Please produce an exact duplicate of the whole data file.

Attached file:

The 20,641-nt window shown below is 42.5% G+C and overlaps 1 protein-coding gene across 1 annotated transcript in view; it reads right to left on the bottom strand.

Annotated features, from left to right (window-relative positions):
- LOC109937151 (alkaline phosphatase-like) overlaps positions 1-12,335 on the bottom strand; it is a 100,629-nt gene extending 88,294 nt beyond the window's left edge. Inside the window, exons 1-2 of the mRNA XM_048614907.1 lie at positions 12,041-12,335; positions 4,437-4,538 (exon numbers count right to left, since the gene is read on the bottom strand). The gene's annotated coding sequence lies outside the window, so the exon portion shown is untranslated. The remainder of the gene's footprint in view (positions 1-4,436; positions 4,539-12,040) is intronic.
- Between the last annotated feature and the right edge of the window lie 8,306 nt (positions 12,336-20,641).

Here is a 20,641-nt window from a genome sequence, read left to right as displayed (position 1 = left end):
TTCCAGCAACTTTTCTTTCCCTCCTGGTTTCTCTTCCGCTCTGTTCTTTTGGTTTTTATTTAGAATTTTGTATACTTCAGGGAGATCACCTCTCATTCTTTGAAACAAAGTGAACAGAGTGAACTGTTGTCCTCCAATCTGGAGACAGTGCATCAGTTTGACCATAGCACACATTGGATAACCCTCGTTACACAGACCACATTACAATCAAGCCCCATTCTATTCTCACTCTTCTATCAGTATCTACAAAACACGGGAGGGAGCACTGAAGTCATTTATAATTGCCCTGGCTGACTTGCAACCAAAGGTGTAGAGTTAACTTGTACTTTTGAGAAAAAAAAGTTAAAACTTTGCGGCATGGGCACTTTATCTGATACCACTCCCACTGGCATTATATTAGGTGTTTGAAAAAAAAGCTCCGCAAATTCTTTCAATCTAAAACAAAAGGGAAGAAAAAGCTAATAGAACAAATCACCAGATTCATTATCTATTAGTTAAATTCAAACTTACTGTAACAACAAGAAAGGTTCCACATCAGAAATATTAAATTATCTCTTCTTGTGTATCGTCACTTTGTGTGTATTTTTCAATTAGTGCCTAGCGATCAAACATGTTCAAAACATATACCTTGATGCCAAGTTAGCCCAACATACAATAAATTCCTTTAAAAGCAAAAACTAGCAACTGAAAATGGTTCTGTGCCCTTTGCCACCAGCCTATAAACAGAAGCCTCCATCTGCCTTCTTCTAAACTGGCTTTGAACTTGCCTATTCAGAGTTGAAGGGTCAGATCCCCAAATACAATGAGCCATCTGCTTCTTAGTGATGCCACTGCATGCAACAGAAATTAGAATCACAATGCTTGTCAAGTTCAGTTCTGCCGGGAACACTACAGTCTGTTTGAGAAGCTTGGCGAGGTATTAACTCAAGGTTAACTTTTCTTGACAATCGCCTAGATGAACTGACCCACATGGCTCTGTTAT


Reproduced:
The 20,641-nt window shown below is 42.5% G+C and overlaps 1 protein-coding gene across 1 annotated transcript in view; it reads right to left on the bottom strand.

Annotated features, from left to right (window-relative positions):
- LOC109937151 (alkaline phosphatase-like) overlaps positions 1-12,335 on the bottom strand; it is a 100,629-nt gene extending 88,294 nt beyond the window's left edge. Inside the window, exons 1-2 of the mRNA XM_048614907.1 lie at positions 12,041-12,335; positions 4,437-4,538 (exon numbers count right to left, since the gene is read on the bottom strand). The gene's annotated coding sequence lies outside the window, so the exon portion shown is untranslated. The remainder of the gene's footprint in view (positions 1-4,436; positions 4,539-12,040) is intronic.
- Between the last annotated feature and the right edge of the window lie 8,306 nt (positions 12,336-20,641).

Here is a 20,641-nt window from a genome sequence, read left to right as displayed (position 1 = left end):
TTCCAGCAACTTTTCTTTCCCTCCTGGTTTCTCTTCCGCTCTGTTCTTTTGGTTTTTATTTAGAATTTTGTATACTTCAGGGAGATCACCTCTCATTCTTTGAAACAAAGTGAACAGAGTGAACTGTTGTCCTCCAATCTGGAGACAGTGCATCAGTTTGACCATAGCACACATTGGATAACCCTCGTTACACAGACCACATTACAATCAAGCCCCATTCTATTCTCACTCTTCTATCAGTATCTACAAAACACGGGAGGGAGCACTGAAGTCATTTATAATTGCCCTGGCTGACTTGCAACCAAAGGTGTAGAGTTAACTTGTACTTTTGAGAAAAAAAAGTTAAAACTTTGCGGCATGGGCACTTTATCTGATACCACTCCCACTGGCATTATATTAGGTGTTTGAAAAAAAAGCTCCGCAAATTCTTTCAATCTAAAACAAAAGGGAAGAAAAAGCTAATAGAACAAATCACCAGATTCATTATCTATTAGTTAAATTCAAACTTACTGTAACAACAAGAAAGGTTCCACATCAGAAATATTAAATTATCTCTTCTTGTGTATCGTCACTTTGTGTGTATTTTTCAATTAGTGCCTAGCGATCAAACATGTTCAAAACATATACCTTGATGCCAAGTTAGCCCAACATACAATAAATTCCTTTAAAAGCAAAAACTAGCAACTGAAAATGGTTCTGTGCCCTTTGCCACCAGCCTATAAACAGAAGCCTCCATCTGCCTTCTTCTAAACTGGCTTTGAACTTGCCTATTCAGAGTTGAAGGGTCAGATCCCCAAATACAATGAGCCATCTGCTTCTTAGTGATGCCACTGCATGCAACAGAAATTAGAATCACAATGCTTGTCAAGTTCAGTTCTGCCGGGAACACTACAGTCTGTTTGAGAAGCTTGGCGAGGTATTAACTCAAGGTTAACTTTTCTTGACAATCGCCTAGATGAACTGACCCACATGGCTCTGTTAT